How to Eataly: A Guide to Buying, Cooking, and Eating Italian Food

Eataly (Author) Oscar Farinetti (Foreword by)
Available

Product Details

Price
$35.00  $32.20
Publisher
Rizzoli International Publications
Publish Date
September 30, 2014
Pages
304
Dimensions
8.58 X 1.3 X 11.62 inches | 3.9 pounds
Language
English
Type
Hardcover
EAN/UPC
9780847843350
BISAC Categories:

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About the Author

Eataly is a worldwide retailer of the highest quality Italian foods, with more than twenty-six stores, including ten in Italy, thirteen in Japan, and two in the United States. Mario Batali is the author of nine cookbooks and the chef of three restaurants. Lidia Bastianich is the author of eight cookbooks and the chef of six restaurants. Joseph Bastianich is the author of Vino Italiano and Restaurant Man. Oscar Farinetti is the creator and founder of Eataly. Adam and Alex Saper are the brothers who helped bring Eataly to America.

Reviews

"[One of] The 18 Cookbooks You Need This Fall...this season's top reads are sure to whip up an appetite. How to Eataly, Pick up a copy to learn everything you want to know about olive oil, pasta, cheese, cheese and more cheese." -People Magazine

"The secret of Eataly's success? The New York Times described it as "part European open market, part New Age food court, and part New Age learning center." Now there's an official cookbook, How to Eataly: A Guide to Buying, Cooking, and Eating Italian Food, produced by Farinetti and the team behind the New York emporium--Mario Batali, Lidia Bastianich, and Joe Bastianich. The book promises the secrets of great Italian cooking straight from the pros behind one of the food world's most recent megasuccesses." -Gotham

"...this book offers, the impetus to use the very best ingredients and the tricks that grandmothers know to get the best flavor out of them. In fact, the book reflects founder Oscar Farinetti's vision for the store...the focus is on regional ingredients, artisanal producers, and traditional recipes. Tips and techniques are combined with a friendly bit of encyclopedia: how the taste and judge olive oil, signs of quality in fresh and dried pasta...Together with photos and recipes, the book indeed provides insight into the Italian way with food from production to preparation to enjoyment. And the Italian love of embellishment. This is the book when you're ready to venture out of your "home town" and learn the Italian way with caffe, digestivo, pane, verdure, salumi, and all such deliciousness." -Appetite for Books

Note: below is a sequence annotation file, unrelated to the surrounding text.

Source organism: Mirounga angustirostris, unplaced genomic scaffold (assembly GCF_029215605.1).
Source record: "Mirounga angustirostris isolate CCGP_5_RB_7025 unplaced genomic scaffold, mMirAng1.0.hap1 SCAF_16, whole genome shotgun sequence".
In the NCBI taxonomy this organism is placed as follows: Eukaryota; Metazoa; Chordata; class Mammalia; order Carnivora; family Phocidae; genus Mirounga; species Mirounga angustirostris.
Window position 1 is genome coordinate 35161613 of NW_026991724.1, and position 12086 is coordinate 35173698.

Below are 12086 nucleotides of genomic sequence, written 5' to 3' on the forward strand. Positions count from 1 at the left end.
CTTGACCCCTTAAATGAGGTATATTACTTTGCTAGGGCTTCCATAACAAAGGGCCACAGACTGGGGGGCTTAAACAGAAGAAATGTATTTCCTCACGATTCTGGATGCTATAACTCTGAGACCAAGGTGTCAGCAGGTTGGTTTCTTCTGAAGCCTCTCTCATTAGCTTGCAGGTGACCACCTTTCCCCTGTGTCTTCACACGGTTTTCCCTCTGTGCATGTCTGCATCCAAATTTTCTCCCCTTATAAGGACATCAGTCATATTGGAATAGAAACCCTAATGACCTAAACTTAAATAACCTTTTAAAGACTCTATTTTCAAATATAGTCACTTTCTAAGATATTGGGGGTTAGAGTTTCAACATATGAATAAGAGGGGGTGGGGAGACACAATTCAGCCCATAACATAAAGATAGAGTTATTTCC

"A compendium of Italian cuisine and the culinary arts of Italy, How to Eataly is page-after-page fascinating and informative. All emphasis is on quality ingredients and doing things the right way. It's a culinary procedural for anyone wanting to dig deeply into the secrets of basic Italian cooking. Warning: You will salivate." -Ambassador

"[One of] the Most Anticipated books for Fall 2014" -Eater.com

"From the founders of Eataly food market comes a new cookbook filled with over 100 recipes on how to cook fresh, healthy, contemporary Italian food. In addition to the recipes, the book covers how to shop the best, freshest Italian ingredients. It's the next-best thing to going there." -Harper's Bazaar

"A companion book of sorts to Eataly, the Italian food emporium with more than 26 international locations, this gorgeous volume feels like an encyclopedia, with instructions on everything from how to chop garlic to eating breakfast like an Italian. With forewords by chefs Mario Batali and Lidia Bastianich, the book also features 100 recipes for contemporary Italian dishes." -Fodors.com

"I have Eataly envy. How to Eataly is not just a cookbook, but a kind of guide to how Italians shop, cook and eat with wonderful photos and all kinds of mini tutorials. The recipes go beyond the well-known and include the kinds of things people really do eat in Italy...The guides in the book include everything from a discussion about Parmigiano Reggiano and Grana Padano, to how Italians use leftover bread, to how to make mozzarella and how to taste olive oil and how Italians eat pizza. But it's a really fun and fascinating book for any Italian food lover." -Cooking With Amy Blog